I guess, then, it's just natural I would include a mysterious wise woman who may be more than she seems, people from distant lands who aid both sides in the struggle, a nightmare lord of undeath who has come to claim what he believes his birthright, women who remain defiant despite intolerable cruelty and humiliation, and monsters & sorceries beyond the ken of man. But then again, these elements are common to Scottish culture as well as in Howard's 20th-century translations of the Nemedian Chronicles, and since Howard was a great fan of Scottish authors Sir Walter Scott & Arthur Conan Doyle - not to mention the history of the British Isles - it's perhaps inevitable one could make allusions between "The Hour of the Dragon" and Scottish culture.

Zelata bears similarities to the Cailleach Bheur, she who is as part of the wilds as the wolf and bird-of-prey, as well as the many legendary Scottish witches & wise women. Albiona's defiance and determination to die rather than submit reflects the bravery of Countess Isabella MacDuff. The stalwart Pallantides is to Conan as "the Guid" Sir James Douglas was to the Bruce, while the proud Trocero of the semi-autonomous realm of Poitain echoes Aonghas Óg of the semi-autonomous Lordship of the Isles. The aid offered to Conan by the outcast priests of Asura is not unlike legends of the excommunicated Knights Templar offering their secret aid to the Bruce's cause. There's even tales of a Scottish wizard, Michael Scott, roughly contemporaneous with the Wars of Independence, who wore "the oriental costume generally worn by the astrologers of the times" - not unlike the star-and-moon robes Xaltotun was given.

Rest assured, though, this won't be just "The Hour of the Dragon" with a coat of Scottish paint. For one thing, the main character will not be the Bruce, but a lowly peasant of the "Sma' Folk" who finally won the battle. Even so, rather than consciously try to mimic or diverge from my influences, I will be happy enough to simply try to make a good story which reflects what I'm trying to do. It's the best way to pay tribute to both men of the name Robert.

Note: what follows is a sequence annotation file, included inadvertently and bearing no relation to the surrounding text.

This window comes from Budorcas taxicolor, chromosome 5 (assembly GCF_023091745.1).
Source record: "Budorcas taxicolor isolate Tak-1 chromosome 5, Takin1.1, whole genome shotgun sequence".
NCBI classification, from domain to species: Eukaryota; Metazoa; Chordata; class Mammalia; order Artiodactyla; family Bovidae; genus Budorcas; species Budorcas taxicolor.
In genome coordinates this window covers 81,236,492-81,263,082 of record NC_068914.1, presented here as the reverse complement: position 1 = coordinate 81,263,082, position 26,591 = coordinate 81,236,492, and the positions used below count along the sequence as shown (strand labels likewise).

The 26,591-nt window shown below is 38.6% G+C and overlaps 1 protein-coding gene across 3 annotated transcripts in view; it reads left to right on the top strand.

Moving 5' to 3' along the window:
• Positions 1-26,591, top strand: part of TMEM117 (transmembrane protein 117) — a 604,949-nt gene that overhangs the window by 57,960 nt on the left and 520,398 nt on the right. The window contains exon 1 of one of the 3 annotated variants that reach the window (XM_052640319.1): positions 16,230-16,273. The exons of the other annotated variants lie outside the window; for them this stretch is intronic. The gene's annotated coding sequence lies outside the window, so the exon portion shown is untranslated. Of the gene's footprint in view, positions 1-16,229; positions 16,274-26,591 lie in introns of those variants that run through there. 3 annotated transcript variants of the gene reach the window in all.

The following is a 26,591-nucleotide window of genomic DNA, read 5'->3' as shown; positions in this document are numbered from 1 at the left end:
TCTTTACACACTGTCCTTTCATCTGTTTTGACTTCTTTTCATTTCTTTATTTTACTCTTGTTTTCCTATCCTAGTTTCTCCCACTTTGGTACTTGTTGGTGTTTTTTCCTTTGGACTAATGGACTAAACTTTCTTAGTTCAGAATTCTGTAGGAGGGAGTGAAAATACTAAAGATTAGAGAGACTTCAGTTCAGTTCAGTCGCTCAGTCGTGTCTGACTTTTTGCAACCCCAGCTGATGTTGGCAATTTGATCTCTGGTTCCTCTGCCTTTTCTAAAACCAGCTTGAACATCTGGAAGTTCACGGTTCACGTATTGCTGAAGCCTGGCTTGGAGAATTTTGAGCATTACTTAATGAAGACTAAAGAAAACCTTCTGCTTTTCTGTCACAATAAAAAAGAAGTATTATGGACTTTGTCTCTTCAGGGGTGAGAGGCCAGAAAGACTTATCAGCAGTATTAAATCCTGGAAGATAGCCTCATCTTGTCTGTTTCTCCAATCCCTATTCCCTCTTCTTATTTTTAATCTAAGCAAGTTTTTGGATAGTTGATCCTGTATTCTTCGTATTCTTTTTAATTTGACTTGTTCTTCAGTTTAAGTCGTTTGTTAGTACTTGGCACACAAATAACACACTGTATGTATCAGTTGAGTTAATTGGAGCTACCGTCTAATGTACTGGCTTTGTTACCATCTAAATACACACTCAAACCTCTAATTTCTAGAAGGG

Wednesday 1 January 2014


I suppose I might as well talk 2013/2014.

In 2013, I gained the confidence to embark on my new career and made measurable steps to that end. I made many new friends, caught up with faraway pals, and met some old ones I haven't seen in decades. I contributed voluntary work and tried to give a lot to the community, vital in this current climate. I had my first stall where I exhibited my art, and proved to myself I'm not uniquely unsuited to being an artist.

It was tough, too. There's been a lot of upheaval, some pretty profound effects on my personal life. Lots of heartache, turmoil, anger, sorrow, strife, and confusion. Friendships have been sorely tested, family relationships strained, even things like handling finances have taken a toll. Sometimes I wondered how we were going to get past some of those hurdles. Some of those hurdles are still there. And I see others yet uncrossed.

2014 will be one of the most important years of my life, on the grand and the modest scale. Grand because of the most important referendum in my country's history which will determine its future and that of my family and friends and their children. Modest, because it will be the year where I finally evolve as an artist and professional. Perhaps I'll never feel like I'm a "proper" artist, but now I've learned that I won't let that stop me from trying.

I'm looking to release the first issue of Bannockburn in April, before the other great 2014 anniversary: if it isn't released by then, then certainly as a single issue for June. Depending on whether I feel satisfied with the story I wrote or not, perhaps I will revisit it in the future: plenty of authors adapted short stories into novels, after all. I'll also continue writing on the blog when the fancy takes me, hopefully with more regularity (every week at least). I've had a nasty habit of not writing anything for ages, then vomiting up 5,000-word essays. That said, I have a backlog of posts which I'll do the finishing touches on.

I also plan on embarking upon the 5th Scottish Invasion of Cross Plains (and hopefully actually finishing the posts on the 4th invasion, jings, Al) and my 3rd trip to the Arizona Comic-Con. Maybe I'll bring some copies of Bannockburn over for my New World pals!

Until then, best of luck, one and all, for 2014.